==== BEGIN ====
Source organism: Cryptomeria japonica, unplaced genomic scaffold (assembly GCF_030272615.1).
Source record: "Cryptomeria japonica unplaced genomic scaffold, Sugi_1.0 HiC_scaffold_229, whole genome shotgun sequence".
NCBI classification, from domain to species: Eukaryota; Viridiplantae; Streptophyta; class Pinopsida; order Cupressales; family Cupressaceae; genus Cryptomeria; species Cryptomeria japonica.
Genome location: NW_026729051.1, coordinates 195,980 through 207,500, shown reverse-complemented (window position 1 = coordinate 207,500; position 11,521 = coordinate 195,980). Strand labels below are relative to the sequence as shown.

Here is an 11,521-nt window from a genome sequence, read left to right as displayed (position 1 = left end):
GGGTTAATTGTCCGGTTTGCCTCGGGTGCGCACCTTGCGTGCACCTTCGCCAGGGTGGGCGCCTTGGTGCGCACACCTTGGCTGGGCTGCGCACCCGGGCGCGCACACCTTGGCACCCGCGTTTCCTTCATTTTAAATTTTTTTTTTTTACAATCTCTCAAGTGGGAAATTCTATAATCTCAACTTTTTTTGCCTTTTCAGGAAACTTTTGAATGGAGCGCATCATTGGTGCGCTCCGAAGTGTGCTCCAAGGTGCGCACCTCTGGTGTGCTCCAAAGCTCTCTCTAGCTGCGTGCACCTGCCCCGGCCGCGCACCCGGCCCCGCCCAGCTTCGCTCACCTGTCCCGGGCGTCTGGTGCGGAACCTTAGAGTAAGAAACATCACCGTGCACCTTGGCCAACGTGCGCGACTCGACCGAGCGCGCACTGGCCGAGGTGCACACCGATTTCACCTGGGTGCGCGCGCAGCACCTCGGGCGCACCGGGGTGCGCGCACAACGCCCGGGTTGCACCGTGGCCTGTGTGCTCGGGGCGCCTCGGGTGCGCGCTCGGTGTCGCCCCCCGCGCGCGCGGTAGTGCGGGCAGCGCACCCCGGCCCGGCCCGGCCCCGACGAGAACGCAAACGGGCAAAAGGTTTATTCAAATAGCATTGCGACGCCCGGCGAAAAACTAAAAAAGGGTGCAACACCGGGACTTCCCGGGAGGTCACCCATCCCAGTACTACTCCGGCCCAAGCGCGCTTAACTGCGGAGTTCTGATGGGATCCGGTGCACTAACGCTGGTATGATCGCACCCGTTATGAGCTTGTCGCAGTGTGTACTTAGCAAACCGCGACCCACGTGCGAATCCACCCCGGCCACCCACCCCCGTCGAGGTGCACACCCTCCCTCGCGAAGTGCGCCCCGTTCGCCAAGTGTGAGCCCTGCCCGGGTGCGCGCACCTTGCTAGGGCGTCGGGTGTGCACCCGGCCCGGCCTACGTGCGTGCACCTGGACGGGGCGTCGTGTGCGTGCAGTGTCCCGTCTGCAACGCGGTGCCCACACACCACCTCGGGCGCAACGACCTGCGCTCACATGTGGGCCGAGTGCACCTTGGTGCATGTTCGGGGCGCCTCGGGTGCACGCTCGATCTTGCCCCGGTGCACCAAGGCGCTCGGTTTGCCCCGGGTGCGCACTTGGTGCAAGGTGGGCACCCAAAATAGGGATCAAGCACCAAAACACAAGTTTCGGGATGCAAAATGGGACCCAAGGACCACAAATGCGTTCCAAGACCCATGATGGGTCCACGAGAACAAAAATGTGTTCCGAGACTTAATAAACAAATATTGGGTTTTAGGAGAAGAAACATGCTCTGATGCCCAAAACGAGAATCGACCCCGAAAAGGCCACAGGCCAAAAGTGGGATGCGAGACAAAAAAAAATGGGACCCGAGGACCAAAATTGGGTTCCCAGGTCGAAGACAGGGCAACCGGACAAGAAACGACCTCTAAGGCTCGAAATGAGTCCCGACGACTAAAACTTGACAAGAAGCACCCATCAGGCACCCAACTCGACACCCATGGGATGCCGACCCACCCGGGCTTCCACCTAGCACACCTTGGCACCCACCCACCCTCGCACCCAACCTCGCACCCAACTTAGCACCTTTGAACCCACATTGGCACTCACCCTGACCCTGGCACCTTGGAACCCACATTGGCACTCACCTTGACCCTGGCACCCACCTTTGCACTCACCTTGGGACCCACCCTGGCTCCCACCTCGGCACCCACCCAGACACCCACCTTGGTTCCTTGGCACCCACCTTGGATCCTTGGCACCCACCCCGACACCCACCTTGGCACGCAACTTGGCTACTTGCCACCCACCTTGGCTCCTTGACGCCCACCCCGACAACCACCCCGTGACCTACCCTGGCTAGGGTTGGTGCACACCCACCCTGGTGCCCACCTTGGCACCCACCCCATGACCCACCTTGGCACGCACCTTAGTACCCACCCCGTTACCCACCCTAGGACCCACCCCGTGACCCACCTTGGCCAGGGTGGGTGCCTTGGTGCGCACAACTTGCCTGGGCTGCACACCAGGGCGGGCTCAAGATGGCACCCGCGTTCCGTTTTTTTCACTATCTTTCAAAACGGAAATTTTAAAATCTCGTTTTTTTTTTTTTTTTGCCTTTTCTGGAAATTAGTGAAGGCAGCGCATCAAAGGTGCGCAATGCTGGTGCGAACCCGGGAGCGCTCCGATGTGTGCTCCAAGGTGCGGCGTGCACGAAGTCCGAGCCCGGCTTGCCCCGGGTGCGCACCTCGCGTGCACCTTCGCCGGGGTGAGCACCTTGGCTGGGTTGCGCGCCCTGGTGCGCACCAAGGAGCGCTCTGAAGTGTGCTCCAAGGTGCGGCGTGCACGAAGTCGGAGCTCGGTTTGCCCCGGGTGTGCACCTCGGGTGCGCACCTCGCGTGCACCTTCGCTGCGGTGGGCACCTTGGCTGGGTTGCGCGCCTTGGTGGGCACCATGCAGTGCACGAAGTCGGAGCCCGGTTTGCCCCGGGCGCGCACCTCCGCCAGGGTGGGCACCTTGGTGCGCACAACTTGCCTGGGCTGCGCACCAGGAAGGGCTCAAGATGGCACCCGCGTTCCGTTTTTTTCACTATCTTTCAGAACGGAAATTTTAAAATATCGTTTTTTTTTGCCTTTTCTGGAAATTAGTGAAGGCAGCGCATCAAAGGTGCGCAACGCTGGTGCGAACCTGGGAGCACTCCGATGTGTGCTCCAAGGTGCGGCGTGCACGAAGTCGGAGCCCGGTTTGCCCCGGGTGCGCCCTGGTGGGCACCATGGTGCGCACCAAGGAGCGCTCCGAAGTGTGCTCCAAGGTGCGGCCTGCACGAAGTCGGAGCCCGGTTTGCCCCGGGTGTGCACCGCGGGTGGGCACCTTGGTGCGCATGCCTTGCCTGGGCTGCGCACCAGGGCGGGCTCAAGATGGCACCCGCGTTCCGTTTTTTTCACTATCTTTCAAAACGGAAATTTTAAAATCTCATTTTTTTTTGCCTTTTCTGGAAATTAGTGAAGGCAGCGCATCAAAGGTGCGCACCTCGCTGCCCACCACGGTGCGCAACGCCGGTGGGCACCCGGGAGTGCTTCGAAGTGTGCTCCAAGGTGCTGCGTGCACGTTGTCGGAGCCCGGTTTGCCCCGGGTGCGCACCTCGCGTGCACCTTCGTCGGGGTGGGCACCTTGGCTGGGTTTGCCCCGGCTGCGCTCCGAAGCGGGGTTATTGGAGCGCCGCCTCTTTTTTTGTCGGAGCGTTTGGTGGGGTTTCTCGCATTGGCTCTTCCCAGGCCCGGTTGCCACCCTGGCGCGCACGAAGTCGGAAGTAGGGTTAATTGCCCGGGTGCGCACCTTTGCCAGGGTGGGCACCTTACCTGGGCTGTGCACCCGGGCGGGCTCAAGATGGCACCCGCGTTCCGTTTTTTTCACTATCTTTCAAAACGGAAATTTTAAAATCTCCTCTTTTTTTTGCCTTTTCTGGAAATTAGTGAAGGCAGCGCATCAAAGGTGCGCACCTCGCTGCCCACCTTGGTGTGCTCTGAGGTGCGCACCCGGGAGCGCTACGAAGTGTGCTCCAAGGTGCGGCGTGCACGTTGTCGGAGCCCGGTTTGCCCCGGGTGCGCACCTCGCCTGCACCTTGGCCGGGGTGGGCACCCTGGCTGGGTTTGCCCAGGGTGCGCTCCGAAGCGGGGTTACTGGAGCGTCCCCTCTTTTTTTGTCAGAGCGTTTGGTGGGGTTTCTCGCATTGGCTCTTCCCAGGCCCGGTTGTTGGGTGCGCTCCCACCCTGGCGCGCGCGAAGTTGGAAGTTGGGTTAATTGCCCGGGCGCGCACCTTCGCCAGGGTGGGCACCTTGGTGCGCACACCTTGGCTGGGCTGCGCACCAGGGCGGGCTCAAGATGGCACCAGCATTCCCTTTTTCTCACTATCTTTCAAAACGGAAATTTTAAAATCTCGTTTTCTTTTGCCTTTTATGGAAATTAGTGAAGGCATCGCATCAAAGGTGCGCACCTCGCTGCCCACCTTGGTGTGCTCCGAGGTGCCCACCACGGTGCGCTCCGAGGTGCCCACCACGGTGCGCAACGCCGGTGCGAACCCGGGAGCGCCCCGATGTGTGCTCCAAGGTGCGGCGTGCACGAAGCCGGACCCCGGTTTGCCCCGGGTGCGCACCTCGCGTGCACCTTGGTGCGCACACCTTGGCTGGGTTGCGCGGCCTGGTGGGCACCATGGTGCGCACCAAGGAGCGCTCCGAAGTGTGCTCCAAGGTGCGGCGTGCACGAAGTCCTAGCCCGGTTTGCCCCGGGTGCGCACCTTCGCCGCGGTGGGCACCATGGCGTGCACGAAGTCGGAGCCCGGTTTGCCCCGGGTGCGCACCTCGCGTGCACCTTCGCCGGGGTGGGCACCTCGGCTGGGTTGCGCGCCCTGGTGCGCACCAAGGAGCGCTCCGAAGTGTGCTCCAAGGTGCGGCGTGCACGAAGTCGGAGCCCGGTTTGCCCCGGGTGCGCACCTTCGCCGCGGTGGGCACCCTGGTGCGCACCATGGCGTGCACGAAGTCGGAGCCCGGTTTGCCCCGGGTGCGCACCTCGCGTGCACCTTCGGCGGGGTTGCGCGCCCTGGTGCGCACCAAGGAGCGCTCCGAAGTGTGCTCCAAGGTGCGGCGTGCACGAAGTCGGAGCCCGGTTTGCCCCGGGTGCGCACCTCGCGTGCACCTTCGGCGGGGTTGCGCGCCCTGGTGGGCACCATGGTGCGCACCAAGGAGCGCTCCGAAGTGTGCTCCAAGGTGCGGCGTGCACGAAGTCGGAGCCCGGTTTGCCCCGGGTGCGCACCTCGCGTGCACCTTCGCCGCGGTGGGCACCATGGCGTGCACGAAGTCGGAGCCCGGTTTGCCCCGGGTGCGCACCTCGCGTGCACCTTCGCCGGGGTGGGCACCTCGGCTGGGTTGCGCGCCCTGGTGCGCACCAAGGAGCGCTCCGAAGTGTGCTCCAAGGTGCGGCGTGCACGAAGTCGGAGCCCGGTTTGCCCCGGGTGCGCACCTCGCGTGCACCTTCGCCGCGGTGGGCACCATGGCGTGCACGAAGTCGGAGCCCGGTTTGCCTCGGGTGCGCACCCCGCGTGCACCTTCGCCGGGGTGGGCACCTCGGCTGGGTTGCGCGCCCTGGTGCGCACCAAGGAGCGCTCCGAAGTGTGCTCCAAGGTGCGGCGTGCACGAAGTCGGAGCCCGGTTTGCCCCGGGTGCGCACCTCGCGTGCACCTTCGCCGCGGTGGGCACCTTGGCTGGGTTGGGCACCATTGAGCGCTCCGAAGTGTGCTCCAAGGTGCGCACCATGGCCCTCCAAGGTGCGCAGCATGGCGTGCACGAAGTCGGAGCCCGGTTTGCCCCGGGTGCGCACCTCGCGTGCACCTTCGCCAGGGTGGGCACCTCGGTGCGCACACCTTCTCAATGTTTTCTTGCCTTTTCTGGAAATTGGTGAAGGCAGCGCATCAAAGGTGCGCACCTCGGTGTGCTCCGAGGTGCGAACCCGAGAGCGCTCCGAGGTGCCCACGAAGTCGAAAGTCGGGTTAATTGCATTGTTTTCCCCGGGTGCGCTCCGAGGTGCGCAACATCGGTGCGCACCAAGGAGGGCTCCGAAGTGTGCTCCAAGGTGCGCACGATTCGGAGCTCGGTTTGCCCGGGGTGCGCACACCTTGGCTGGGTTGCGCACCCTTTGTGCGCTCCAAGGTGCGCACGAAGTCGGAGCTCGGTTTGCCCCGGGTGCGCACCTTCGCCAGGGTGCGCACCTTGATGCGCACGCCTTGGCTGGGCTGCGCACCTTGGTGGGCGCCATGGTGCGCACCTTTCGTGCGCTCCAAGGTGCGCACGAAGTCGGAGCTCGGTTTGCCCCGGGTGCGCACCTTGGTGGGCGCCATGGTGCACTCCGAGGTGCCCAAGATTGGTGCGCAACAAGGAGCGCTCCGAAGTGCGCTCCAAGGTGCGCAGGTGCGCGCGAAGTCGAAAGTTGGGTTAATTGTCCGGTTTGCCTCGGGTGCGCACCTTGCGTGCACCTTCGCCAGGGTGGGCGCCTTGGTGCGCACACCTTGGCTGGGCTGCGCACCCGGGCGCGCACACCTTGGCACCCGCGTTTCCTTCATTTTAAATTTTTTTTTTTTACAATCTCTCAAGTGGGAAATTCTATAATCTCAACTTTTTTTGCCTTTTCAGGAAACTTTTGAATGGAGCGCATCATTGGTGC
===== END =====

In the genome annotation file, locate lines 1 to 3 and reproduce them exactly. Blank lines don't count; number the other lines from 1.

Source organism: Cryptomeria japonica, unplaced genomic scaffold (assembly GCF_030272615.1).
Source record: "Cryptomeria japonica unplaced genomic scaffold, Sugi_1.0 HiC_scaffold_229, whole genome shotgun sequence".
NCBI classification, from domain to species: Eukaryota; Viridiplantae; Streptophyta; class Pinopsida; order Cupressales; family Cupressaceae; genus Cryptomeria; species Cryptomeria japonica.